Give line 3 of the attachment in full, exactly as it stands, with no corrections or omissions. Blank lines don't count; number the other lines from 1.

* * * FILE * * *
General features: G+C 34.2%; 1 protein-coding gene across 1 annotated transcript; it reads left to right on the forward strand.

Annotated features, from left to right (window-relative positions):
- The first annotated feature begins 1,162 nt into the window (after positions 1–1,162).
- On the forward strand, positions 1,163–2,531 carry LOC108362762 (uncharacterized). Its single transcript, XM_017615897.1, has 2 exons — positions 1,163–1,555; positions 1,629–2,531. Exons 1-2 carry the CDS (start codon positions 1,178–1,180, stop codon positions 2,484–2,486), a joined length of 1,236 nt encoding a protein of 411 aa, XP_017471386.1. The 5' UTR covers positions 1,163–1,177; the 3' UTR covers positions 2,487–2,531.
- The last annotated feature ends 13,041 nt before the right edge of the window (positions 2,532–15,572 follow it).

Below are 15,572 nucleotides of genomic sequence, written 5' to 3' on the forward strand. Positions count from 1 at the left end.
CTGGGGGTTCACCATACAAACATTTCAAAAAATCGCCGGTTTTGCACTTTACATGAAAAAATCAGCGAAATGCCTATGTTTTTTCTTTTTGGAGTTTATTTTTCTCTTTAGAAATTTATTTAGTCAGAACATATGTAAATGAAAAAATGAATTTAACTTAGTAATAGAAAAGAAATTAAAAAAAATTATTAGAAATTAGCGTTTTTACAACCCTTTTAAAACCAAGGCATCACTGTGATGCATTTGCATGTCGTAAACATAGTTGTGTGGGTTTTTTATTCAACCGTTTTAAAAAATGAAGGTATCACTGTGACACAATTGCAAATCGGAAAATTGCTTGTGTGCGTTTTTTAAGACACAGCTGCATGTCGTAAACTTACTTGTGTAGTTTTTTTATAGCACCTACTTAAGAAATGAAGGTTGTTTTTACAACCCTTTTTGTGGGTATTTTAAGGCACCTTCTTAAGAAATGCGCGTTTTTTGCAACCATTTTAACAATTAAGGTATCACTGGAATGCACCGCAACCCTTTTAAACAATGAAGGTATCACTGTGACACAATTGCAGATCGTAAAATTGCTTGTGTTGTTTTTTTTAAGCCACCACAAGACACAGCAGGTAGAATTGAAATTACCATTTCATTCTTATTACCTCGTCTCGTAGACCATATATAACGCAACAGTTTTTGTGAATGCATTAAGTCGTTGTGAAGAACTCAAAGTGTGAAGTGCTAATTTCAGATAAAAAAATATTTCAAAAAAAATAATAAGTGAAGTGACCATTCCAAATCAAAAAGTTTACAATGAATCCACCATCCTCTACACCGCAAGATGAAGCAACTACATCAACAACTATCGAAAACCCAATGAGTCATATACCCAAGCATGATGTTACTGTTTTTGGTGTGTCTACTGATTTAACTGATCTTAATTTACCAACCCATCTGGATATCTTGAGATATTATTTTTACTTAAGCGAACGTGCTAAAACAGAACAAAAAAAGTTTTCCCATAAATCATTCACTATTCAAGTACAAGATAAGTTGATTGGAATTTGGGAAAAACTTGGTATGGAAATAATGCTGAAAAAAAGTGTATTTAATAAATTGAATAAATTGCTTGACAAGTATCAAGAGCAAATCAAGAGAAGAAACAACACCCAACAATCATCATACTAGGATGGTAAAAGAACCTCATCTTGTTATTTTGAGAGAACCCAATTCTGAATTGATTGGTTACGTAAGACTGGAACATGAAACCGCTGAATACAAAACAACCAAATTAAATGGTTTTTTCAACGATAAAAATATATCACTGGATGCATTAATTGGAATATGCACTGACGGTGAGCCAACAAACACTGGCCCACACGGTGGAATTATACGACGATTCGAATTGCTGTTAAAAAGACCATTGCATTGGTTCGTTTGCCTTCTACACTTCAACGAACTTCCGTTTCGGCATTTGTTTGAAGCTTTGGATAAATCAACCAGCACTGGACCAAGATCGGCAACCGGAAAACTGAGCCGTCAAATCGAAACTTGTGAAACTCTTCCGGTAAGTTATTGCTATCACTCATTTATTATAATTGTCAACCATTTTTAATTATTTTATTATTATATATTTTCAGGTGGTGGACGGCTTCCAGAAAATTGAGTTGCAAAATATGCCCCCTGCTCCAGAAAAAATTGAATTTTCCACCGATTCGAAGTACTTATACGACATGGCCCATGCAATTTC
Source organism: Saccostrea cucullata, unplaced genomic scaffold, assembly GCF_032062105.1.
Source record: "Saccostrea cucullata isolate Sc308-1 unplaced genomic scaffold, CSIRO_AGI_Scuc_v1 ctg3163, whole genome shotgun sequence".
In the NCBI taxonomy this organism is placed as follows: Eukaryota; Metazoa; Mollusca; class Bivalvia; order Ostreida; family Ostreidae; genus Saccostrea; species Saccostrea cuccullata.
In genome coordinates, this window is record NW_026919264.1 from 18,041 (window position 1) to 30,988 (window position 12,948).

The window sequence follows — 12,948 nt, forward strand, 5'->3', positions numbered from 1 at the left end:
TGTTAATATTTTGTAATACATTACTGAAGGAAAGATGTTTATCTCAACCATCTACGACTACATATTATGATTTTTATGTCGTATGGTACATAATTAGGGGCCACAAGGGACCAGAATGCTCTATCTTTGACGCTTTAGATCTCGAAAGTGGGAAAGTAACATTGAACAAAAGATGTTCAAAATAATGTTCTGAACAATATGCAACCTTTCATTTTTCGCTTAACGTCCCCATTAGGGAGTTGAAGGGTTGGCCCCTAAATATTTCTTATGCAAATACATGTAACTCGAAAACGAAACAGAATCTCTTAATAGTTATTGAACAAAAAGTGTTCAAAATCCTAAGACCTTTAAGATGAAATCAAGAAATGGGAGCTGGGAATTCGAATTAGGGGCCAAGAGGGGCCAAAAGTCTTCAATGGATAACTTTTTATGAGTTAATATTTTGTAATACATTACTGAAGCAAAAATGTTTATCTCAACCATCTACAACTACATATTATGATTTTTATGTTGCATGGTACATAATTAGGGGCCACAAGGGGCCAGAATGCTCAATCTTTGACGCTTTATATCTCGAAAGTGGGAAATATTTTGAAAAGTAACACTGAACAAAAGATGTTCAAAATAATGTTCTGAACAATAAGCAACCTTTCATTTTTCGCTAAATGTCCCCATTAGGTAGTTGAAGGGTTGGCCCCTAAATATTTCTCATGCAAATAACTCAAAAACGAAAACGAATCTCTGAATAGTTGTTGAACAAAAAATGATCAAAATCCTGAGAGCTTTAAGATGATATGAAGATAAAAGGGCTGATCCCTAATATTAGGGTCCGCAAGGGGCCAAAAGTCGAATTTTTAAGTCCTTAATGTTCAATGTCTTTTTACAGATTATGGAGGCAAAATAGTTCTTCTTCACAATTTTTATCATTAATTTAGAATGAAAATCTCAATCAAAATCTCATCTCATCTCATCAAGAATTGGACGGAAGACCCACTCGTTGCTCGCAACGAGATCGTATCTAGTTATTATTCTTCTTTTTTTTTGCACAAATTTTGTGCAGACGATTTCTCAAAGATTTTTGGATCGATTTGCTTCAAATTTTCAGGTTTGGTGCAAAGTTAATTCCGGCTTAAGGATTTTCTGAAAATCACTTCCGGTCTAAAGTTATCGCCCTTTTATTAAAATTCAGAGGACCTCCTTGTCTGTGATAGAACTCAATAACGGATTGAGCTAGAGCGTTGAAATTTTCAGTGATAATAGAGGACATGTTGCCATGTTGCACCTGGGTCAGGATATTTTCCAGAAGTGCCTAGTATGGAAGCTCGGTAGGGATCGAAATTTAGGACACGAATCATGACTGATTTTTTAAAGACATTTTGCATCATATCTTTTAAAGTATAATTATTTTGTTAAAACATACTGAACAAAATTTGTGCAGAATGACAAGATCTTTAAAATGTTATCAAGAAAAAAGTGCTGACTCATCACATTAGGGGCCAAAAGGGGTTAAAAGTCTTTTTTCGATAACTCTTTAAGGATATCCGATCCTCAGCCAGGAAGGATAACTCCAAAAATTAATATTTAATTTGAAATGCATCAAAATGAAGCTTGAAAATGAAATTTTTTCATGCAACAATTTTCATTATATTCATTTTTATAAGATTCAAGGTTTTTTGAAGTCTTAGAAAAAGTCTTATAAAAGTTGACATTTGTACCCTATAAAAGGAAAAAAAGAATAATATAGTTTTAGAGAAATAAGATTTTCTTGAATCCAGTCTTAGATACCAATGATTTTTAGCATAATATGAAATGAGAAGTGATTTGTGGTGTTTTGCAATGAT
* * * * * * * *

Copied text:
- The first annotated feature begins 1,162 nt into the window (after positions 1–1,162).